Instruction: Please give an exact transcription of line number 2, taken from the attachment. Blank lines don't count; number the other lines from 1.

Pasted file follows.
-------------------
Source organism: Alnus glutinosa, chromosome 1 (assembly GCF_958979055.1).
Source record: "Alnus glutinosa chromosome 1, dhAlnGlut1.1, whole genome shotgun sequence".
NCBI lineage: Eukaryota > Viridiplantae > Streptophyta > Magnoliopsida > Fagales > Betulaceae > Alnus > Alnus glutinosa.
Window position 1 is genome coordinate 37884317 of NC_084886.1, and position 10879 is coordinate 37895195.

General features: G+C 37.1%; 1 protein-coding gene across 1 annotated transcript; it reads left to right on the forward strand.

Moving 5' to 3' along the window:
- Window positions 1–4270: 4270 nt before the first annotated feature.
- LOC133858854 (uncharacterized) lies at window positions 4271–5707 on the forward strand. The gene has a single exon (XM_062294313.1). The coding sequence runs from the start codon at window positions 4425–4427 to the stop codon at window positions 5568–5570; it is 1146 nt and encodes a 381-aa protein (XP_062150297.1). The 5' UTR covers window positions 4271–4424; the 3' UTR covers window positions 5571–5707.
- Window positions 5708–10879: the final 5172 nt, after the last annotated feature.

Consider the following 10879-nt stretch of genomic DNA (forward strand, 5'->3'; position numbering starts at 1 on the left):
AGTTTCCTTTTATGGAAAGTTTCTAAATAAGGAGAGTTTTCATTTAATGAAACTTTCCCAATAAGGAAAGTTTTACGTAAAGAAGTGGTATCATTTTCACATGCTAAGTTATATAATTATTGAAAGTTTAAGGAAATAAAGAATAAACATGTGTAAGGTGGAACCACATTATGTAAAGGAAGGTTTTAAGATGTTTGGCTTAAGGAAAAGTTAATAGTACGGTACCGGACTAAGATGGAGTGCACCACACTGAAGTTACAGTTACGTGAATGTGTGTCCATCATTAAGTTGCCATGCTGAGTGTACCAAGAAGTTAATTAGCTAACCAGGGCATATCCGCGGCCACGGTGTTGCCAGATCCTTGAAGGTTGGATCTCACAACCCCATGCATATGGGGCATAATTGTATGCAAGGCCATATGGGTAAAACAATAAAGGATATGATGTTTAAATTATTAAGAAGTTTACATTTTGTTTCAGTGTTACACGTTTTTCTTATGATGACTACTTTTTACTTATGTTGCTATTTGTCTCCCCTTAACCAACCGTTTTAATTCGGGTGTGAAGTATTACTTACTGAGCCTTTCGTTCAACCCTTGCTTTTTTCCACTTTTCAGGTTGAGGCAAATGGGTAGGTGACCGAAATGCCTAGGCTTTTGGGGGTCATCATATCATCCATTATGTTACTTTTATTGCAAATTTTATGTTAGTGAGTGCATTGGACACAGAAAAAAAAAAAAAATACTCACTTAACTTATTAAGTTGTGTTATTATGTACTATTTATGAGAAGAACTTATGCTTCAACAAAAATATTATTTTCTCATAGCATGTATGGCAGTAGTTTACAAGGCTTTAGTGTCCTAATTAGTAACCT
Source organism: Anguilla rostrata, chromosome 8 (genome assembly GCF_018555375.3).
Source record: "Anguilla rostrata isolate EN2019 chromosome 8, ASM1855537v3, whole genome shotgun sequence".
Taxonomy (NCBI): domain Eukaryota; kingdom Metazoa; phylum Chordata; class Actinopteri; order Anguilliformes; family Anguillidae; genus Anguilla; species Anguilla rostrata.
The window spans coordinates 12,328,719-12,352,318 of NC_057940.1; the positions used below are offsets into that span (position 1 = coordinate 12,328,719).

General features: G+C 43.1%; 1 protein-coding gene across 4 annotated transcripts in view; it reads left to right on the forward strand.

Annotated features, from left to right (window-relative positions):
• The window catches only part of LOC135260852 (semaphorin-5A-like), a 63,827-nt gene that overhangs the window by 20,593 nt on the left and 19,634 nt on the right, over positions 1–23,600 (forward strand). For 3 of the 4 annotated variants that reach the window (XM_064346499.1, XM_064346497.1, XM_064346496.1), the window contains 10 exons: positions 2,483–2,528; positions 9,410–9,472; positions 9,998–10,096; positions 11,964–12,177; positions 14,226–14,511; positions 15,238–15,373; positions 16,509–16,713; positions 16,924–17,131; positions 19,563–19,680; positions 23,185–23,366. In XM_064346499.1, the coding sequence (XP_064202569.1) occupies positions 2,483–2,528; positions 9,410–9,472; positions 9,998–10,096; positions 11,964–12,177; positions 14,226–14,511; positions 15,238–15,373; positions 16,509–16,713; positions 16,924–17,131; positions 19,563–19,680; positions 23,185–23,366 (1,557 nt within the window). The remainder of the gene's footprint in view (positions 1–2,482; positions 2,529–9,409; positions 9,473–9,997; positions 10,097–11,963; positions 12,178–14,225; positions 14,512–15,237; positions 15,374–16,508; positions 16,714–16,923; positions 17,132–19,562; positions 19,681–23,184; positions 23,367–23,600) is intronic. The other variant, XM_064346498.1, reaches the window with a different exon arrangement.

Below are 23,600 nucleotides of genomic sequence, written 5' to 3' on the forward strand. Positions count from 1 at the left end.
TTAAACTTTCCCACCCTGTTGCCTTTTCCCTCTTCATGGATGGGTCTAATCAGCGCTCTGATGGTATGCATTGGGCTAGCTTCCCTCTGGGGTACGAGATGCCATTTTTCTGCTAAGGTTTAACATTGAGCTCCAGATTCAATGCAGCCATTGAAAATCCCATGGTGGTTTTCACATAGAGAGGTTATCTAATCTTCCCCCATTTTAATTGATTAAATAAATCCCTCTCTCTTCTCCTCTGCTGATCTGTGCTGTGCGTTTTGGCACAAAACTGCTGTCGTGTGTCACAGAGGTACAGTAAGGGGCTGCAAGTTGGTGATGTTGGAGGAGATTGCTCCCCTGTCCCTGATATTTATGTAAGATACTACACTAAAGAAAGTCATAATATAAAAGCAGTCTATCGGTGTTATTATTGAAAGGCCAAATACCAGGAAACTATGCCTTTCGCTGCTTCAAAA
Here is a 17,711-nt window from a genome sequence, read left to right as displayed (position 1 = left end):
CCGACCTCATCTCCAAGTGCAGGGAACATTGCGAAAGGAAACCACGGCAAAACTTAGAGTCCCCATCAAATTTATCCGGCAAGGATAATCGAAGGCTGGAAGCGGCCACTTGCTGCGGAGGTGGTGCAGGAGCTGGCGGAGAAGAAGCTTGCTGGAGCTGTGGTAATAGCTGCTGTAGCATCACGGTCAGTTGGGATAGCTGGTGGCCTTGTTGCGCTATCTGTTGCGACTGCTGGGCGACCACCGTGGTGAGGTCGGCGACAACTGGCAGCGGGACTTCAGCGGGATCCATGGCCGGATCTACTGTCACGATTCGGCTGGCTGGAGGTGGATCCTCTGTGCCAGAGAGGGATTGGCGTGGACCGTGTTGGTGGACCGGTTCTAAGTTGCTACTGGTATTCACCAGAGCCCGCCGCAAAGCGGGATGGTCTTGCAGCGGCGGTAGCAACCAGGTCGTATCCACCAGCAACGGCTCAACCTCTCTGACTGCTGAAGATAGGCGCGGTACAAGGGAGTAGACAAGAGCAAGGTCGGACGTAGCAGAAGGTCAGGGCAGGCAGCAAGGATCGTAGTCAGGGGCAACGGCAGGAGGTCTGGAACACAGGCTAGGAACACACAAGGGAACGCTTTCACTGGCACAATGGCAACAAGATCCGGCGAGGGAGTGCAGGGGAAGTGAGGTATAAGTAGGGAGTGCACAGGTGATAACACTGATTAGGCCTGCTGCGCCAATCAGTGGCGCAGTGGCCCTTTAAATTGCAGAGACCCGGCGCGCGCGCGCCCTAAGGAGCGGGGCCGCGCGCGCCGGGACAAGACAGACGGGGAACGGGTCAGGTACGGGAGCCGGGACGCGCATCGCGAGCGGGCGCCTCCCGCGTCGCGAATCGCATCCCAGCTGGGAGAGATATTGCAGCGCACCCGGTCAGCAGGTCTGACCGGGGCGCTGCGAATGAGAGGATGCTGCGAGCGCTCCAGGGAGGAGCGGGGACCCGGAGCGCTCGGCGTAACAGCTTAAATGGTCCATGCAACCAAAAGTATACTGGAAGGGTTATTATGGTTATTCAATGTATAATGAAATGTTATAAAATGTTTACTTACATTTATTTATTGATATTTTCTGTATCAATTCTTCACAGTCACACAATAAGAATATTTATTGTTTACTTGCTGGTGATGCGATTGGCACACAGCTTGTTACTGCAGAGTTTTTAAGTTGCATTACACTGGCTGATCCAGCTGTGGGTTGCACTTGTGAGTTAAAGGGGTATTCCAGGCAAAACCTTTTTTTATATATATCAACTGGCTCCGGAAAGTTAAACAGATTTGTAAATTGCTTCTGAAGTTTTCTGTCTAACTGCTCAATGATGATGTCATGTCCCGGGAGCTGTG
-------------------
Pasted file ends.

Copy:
Source record: "Alnus glutinosa chromosome 1, dhAlnGlut1.1, whole genome shotgun sequence".